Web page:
lots of interfaces to other things helps; either other code libs (filesystems, databases, protocols etc.) or interface to the real world (eg. servo control, instrument interfacing (sci/med instruments or music/synthesisers)) this saves time re.implementing the 'known' aspects of a problem.

custom hardware interfaceing; low level interupts, memory maps etc. data packing, os interface possibly. it should be possible to test an interface with some indication of performance, or interface with an interface that interfaces with the hardware. a test program should be able to be rewritten in asm or c (high level asm) or optimised to compile for target platform. usually cannot include the dev. environment /interpreter /whatever, req. specific binary format, and often minimal (if any) libs. sbcl compiler backend vs gcc compiler backend. ffigen from gcc. generating compiler backends from ABIs

schemix is a demonstration of using scheme in the linux kernel for prototyping kernel modules

mimise rewrites from working prototype → working production system. typically this cycle may involve several langauges, which are not nec. compatible thru the cycle.


  • +ve
    • quick
    • easy to modify
    • often nec. to understand problem domain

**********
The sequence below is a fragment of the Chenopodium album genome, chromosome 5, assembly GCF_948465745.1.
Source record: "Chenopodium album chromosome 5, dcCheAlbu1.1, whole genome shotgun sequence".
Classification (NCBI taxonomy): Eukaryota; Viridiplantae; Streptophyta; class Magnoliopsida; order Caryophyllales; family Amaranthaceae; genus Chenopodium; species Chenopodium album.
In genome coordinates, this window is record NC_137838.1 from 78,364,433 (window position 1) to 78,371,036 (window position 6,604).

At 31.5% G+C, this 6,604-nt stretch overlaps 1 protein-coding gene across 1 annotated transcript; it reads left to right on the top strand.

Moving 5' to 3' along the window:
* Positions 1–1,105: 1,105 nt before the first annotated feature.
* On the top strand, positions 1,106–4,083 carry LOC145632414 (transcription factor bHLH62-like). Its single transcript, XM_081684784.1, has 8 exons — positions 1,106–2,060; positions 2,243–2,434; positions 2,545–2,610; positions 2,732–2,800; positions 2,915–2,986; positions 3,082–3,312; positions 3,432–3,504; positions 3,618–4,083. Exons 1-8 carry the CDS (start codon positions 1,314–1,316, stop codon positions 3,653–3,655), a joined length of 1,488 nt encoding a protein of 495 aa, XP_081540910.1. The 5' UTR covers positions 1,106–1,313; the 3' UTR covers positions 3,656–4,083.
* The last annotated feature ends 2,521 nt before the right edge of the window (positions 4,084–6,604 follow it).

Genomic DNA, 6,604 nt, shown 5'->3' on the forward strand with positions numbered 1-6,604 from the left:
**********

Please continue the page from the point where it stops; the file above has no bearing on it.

• -ve
    • can be messy
    • can be inefficient

visual languages?

  • +ve
    • very good prototyping support
    • readable/editable (to a degree) by non-programmers
    • encourage abstraction by reducing visual clutter
  • -ve
    • slow
    • low level interface often required a language shift (to a lower level language)
    • proficient text based programmers can feel restrained


  • +ve
    • speed
    • efficiency
    • size
    • close to hardware
  • -ve
    • lots of details
    • changes are costly
    • close to hardware

as a possible candidate for a visual language based on extending an existing lang.., (either CL, scheme or a future dialect).

why LISP?

  • good for prototyping as well as being good for low level optimisation/interfacing
  • code for writing code that writes code (that writes code)
  • one of the better languages for writing languages in
  • flexible, adaptable, modifyable
  • modern lisps perform well on modern hardware.
  • existing infrastructure for many extensions/ interfaces/ compilers /etc+

“its been done” to a degree, look at OpenMusic from ircam, as an example. why does this include non-deterministic features? (see 'dataflow process network ' paper). there are a few links, but not much activity. there seem to have been a few attempts to do this.

“accelerating hindsight”

“The Transition of Context-free Textual Languages into a Visual Programming Notation via Graph Techniques and a Meta Tool” Frank B�hler, Mike Callaghan and Paul Luker Copyright 1998 IEEE. Published in the Proceedings of Compsac'98, 17-21 August, 1998 at Vienna, Austria.

VLCC is an example of a graphical parser and programming language compiler generator.

  • visual_programming_notes.txt
  • Last modified: 2007-07-12 09:51
  • by nik